- November 27, 2019
John Schindler, the new director of bands at Lakewood Ranch High School, stood alongside the clarinet section while the Marching Mustangs practiced fundamentals.
Schindler was soaking in information as he observed how the section leaders guided their respective sections as they practiced music for this year’s show.
Every so often, he would walk over to a drum major to ask a question or two.
The practice July 20 was an opportunity for Schindler to observe how the band works during rehearsal. He also saw the band's traditions and how section leaders have been trained.
On July 27, Schindler takes over, replacing Ron Lambert who spent 15 years at Lakewood Ranch High School.
“It’s my turn to learn about what they know and what they do with this program,” Schindler said. “It’s about learning about all those things so that way I can keep this band in a comfortable and safe place that they know. That way they know I’m not going to radically come in and change everything.”
With years of experience performing with or leading competitive marching bands, Schindler is excited to be leading a band that has placed in the top five in the 4A Class at the Florida Marching Band Championships 12 times in the past 16 years.
“I’ve worked my way up to get to this point, and I feel like for me, it’s not only a big step for me, but I want to find my landing spot for a long time,” Schindler said. “I feel like with the directors who have come before me and their long tenures, in a perfect world, I want to be that next person who is here for the long term.”
Ben Rosasco, a rising senior and drum major, hopes Schindler has a desire to hit the ground running so the band can see a win at the state competition this year.
“We decided as drum majors that right out the gate we were going to take this year super seriously because we missed being able to go out and have a full successful season last year,” Rosasco said.
In addition to high expectation, rising seniors and drum majors Lana DiBiase and Maya Lander want the band to continue its traditions and family atmosphere that’s been cultivated over the years.
“I want him to have the same effort and the same attitude as us,” DiBiase said. “We get hyped up on competition days or before half time performances.”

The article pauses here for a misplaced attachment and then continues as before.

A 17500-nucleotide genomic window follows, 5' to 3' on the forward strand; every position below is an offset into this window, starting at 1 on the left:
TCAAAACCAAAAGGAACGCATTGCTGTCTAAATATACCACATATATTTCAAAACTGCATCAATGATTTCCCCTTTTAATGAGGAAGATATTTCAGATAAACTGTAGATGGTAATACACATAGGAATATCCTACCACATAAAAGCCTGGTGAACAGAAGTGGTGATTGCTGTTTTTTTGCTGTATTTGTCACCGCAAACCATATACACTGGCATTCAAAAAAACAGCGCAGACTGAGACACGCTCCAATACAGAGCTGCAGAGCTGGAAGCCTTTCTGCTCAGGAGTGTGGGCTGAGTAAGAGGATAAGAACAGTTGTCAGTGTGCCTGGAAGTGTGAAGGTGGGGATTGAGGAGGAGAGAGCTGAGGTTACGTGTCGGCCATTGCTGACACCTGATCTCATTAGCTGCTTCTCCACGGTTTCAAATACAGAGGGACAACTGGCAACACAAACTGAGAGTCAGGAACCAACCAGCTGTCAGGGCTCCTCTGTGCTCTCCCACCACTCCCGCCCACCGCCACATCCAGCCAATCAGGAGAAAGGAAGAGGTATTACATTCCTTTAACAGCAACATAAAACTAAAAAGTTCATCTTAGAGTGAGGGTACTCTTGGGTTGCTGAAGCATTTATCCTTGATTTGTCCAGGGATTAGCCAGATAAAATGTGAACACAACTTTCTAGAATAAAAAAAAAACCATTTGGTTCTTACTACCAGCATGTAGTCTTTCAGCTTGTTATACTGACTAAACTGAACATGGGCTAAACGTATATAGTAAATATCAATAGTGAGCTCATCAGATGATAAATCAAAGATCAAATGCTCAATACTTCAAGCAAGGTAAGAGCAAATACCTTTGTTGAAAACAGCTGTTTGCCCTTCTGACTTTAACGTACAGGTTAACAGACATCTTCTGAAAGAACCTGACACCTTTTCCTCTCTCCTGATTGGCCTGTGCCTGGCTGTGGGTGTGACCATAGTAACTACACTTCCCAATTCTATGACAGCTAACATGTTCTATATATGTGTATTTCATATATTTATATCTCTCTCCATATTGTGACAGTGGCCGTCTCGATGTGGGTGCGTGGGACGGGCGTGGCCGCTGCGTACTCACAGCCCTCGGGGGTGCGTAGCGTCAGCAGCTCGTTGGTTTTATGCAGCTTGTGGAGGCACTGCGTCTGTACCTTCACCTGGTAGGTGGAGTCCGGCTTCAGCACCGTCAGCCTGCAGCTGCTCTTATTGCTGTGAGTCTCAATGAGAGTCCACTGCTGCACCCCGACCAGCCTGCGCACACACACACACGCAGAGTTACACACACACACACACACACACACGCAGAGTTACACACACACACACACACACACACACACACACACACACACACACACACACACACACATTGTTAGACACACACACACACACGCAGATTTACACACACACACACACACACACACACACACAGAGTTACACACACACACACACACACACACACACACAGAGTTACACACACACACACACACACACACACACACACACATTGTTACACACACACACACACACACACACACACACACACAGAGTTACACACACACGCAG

Besides the band having success on the field, Schindler’s goal is to develop strong relationships with his students so they feel comfortable talking to him about anything. He also wants to see all his students graduate high school, even if it means having to check in with a student every day until graduation.
Schindler recalled a senior he had in his band years ago who was on the leadership team but barely was above the grade point average needed to be a member of the band. About halfway through his senior year, the senior confided in Schindler that he might not graduate.
“I said, ‘That’s not an option, you have to make sure these last few quarters you do everything you can,’” Schindler said. “It almost became a daily thing. We eventually got him on a plan so that he was successful. We saw those grades start going up through the third and fourth quarter. Even up until final exams, I was going, ‘Tell me where you’re at.’”
Schindler saw the student walk across the stage at graduation and receive his diploma.
“Getting to congratulate him at the end was an amazing feeling,” Schindler said. “We’re just trying to get the kids to give themselves an opportunity for the future so they can go on to do something they want to do.”
Schindler decided to apply to become the director of bands at Lakewood Ranch High because he missed being a part of a competitive marching band program. When he was in high school in Ohio, he competed with a competitive marching band.
“Those experiences have shaped me for who I am today, like learning how to be responsible at that age, learning how to work hard and learning how to be a part of a team,” Schindler said. “That was something I’ve taken with me for my entire life.”
Schindler knows how big of an impact a band program can have on students.
“The memories I remember now (from high school) are the people I spent time with,” Schindler said. “I always tell my students, ‘You’re always going to remember the people you’re around most. You’re not going to always remember the superior ratings. Those are great, don’t get me wrong, and we strive for those things, but it’s the experience.’”
Besides marching band, Schindler would like to ensure the entirety of the school’s band programs — which also includes wind ensemble, wind symphony and jazz band — are well rounded.
“I call it excellence in everything we do,” Schindler said. “We want to have a high standard for every ensemble and that transfers throughout the entire school year.”
Although the change in directors comes with uncertainty on how the season will progress, band members are hopeful for a positive outcome.
“My first thought when I found out there was going to be a new director was negative emotions, but this could be a great opportunity to change in a good way,” Lander said. “I’m excited for (Schindler) to take on the job and see what he can do.”